Maximizing the Value of Philanthropic Efforts through Planned Partnerships between the U.S. Government and Private Foundations. 1. Formulation and Planning


PMI was announced in 2005, with $1.2 billion in funding planned over a five-year period. A January 2007 article in the Seattle Times suggested that the Gates Foundations experience in reducing malaria through simple, inexpensive interventions may have prompted the US government to fund such an initiative.[5]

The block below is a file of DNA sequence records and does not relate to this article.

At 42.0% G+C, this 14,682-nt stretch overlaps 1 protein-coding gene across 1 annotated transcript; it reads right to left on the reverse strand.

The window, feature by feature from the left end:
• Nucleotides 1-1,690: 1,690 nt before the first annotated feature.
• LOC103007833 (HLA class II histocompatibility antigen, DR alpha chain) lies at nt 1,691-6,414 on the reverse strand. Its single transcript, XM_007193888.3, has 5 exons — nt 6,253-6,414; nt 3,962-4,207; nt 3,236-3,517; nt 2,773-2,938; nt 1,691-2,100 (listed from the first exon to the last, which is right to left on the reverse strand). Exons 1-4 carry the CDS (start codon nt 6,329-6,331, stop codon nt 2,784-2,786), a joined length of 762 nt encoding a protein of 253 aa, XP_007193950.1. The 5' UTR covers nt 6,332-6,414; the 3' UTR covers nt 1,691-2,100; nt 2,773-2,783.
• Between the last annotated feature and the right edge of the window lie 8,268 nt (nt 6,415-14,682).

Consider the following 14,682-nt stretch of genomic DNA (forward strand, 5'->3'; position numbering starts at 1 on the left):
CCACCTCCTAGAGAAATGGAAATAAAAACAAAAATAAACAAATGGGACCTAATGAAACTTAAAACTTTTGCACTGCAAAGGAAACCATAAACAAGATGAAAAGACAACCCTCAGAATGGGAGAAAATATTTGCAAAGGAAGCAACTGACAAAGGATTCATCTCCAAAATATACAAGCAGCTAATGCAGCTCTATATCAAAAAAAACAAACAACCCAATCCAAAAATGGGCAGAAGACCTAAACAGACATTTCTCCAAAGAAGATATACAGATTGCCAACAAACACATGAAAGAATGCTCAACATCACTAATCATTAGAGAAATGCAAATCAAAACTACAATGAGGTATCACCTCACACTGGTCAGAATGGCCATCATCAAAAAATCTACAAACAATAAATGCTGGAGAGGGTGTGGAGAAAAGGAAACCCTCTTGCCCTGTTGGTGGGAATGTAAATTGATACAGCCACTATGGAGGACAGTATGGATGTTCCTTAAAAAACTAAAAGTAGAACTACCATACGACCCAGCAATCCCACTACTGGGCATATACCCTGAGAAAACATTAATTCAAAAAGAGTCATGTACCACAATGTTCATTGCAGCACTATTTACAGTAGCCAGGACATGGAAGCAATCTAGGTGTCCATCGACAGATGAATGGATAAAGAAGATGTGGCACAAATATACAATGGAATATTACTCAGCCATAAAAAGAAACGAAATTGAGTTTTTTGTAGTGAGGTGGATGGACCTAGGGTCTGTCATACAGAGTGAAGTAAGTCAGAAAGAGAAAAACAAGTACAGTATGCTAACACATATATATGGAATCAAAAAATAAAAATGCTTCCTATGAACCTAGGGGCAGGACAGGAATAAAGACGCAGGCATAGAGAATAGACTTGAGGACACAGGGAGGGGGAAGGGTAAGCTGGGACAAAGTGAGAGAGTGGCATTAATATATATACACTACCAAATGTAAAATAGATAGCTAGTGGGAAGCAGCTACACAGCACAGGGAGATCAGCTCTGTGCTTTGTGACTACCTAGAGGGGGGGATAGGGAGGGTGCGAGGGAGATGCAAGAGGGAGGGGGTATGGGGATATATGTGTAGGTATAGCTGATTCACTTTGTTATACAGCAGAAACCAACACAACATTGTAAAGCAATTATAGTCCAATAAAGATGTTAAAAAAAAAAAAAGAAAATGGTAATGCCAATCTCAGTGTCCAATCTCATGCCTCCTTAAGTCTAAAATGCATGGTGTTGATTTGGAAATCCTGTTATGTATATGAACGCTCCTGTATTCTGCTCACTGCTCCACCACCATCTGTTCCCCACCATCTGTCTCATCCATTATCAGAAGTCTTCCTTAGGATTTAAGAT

PMI builds on a long record of involvement by the U.S. government in anti-malaria efforts. USAID and the CDC have been involved with anti-malaria research and programs since the 1950s. PMI consolidates and expands USAID malaria-related funding and activities under a single umbrella, and builds on USAIDs recent work addressing production capacity of malaria treatments and bed nets, as well as developing policies for effective treatment adoption. Since 2001 the U.S. has also contributed to the Global Fund to Fight AIDS, Tuberculosis, and Malaria, along with making contributions to and participating in other international and multilateral organizations that help lead and coordinate the fight against malaria.

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